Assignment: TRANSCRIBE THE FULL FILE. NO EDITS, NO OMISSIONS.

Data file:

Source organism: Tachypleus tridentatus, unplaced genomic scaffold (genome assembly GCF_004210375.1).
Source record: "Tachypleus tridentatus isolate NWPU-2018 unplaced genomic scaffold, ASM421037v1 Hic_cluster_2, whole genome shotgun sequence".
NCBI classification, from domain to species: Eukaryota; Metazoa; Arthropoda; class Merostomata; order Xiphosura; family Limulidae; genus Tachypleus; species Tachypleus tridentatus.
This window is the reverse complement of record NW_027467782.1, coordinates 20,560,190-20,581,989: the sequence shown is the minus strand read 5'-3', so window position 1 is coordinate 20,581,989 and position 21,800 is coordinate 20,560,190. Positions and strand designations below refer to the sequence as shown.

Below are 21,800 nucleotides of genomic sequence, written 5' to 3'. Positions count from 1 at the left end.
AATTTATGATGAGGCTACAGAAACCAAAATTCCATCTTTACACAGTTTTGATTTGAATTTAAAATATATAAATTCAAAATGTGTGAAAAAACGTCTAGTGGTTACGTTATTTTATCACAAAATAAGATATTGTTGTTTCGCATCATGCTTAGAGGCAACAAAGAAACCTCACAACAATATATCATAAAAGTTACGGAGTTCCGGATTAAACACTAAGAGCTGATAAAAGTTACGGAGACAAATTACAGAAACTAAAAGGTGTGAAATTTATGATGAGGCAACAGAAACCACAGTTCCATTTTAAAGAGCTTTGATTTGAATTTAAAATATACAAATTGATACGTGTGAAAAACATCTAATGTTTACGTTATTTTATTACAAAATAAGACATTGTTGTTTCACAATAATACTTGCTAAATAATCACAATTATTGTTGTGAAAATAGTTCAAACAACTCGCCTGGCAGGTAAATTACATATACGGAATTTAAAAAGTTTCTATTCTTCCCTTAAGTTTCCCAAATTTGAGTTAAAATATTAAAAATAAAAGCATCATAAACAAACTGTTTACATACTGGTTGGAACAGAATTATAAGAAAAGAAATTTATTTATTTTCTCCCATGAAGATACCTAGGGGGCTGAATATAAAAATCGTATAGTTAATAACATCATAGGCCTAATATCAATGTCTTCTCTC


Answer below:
Source organism: Tachypleus tridentatus, unplaced genomic scaffold (genome assembly GCF_004210375.1).
Source record: "Tachypleus tridentatus isolate NWPU-2018 unplaced genomic scaffold, ASM421037v1 Hic_cluster_2, whole genome shotgun sequence".
NCBI classification, from domain to species: Eukaryota; Metazoa; Arthropoda; class Merostomata; order Xiphosura; family Limulidae; genus Tachypleus; species Tachypleus tridentatus.
This window is the reverse complement of record NW_027467782.1, coordinates 20,560,190-20,581,989: the sequence shown is the minus strand read 5'-3', so window position 1 is coordinate 20,581,989 and position 21,800 is coordinate 20,560,190. Positions and strand designations below refer to the sequence as shown.

Below are 21,800 nucleotides of genomic sequence, written 5' to 3'. Positions count from 1 at the left end.
AATTTATGATGAGGCTACAGAAACCAAAATTCCATCTTTACACAGTTTTGATTTGAATTTAAAATATATAAATTCAAAATGTGTGAAAAAACGTCTAGTGGTTACGTTATTTTATCACAAAATAAGATATTGTTGTTTCGCATCATGCTTAGAGGCAACAAAGAAACCTCACAACAATATATCATAAAAGTTACGGAGTTCCGGATTAAACACTAAGAGCTGATAAAAGTTACGGAGACAAATTACAGAAACTAAAAGGTGTGAAATTTATGATGAGGCAACAGAAACCACAGTTCCATTTTAAAGAGCTTTGATTTGAATTTAAAATATACAAATTGATACGTGTGAAAAACATCTAATGTTTACGTTATTTTATTACAAAATAAGACATTGTTGTTTCACAATAATACTTGCTAAATAATCACAATTATTGTTGTGAAAATAGTTCAAACAACTCGCCTGGCAGGTAAATTACATATACGGAATTTAAAAAGTTTCTATTCTTCCCTTAAGTTTCCCAAATTTGAGTTAAAATATTAAAAATAAAAGCATCATAAACAAACTGTTTACATACTGGTTGGAACAGAATTATAAGAAAAGAAATTTATTTATTTTCTCCCATGAAGATACCTAGGGGGCTGAATATAAAAATCGTATAGTTAATAACATCATAGGCCTAATATCAATGTCTTCTCTC